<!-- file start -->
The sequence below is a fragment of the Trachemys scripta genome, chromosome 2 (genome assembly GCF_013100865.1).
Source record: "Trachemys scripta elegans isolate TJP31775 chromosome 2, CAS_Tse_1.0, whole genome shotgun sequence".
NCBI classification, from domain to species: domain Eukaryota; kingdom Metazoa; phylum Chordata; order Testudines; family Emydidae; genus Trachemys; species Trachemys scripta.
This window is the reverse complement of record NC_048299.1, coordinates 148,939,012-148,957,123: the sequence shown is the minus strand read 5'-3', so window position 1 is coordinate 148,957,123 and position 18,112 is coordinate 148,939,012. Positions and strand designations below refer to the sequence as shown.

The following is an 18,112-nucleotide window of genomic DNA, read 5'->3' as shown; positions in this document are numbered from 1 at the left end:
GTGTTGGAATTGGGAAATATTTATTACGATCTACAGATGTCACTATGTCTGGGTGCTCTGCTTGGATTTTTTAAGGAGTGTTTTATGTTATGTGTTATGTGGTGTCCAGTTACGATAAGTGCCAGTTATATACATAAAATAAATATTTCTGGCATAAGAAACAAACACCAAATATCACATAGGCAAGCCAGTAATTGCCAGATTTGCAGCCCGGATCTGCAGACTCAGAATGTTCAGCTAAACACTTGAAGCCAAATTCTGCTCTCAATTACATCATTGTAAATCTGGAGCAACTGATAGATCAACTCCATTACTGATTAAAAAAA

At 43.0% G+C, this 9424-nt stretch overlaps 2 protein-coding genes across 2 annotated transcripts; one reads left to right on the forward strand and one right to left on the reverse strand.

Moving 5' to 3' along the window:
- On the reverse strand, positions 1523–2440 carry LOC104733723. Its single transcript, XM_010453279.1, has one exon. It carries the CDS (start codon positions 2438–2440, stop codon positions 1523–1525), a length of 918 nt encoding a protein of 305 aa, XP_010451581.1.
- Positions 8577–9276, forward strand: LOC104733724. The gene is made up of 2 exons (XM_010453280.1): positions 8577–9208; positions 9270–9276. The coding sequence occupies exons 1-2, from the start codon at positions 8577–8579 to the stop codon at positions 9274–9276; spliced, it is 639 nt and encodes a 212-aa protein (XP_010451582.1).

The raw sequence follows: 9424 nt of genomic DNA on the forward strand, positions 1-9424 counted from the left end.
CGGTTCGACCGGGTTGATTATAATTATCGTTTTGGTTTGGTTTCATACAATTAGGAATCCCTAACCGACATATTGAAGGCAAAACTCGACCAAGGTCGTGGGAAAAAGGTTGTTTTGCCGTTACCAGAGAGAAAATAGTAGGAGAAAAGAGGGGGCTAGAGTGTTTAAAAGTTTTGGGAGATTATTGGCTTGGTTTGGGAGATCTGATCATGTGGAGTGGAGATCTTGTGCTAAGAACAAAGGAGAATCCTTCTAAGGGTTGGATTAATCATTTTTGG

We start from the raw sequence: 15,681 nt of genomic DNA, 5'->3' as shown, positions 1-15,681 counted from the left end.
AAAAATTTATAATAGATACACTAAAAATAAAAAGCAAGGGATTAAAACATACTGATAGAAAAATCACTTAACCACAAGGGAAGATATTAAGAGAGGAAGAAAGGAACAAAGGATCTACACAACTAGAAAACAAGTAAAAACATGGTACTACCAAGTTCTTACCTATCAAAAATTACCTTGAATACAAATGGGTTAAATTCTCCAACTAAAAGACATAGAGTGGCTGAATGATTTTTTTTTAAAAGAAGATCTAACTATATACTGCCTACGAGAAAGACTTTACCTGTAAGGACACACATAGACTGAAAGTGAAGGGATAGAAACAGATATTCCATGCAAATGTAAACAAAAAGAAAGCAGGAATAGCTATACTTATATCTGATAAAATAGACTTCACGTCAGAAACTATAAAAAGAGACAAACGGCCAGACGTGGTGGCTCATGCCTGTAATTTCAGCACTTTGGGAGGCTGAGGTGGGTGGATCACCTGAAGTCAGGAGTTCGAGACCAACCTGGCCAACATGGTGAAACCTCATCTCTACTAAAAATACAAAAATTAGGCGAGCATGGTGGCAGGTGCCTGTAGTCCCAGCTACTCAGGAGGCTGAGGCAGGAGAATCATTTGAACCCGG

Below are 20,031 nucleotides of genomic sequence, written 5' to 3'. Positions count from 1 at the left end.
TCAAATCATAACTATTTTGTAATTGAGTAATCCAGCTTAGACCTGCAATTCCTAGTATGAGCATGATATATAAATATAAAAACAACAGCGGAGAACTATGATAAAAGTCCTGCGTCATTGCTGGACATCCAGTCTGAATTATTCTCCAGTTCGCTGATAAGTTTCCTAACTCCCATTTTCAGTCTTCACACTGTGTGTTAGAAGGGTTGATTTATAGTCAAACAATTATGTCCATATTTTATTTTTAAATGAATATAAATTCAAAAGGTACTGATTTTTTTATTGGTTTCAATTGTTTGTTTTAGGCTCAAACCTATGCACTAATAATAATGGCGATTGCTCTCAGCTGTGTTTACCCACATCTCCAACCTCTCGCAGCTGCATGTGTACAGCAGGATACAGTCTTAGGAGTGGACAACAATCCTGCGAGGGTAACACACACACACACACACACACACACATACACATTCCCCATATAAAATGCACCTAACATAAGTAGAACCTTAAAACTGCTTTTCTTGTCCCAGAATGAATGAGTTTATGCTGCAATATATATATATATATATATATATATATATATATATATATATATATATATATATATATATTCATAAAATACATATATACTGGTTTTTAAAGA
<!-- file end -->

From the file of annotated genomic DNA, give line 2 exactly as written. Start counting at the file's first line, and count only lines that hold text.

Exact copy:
Source record: "Trachemys scripta elegans isolate TJP31775 chromosome 2, CAS_Tse_1.0, whole genome shotgun sequence".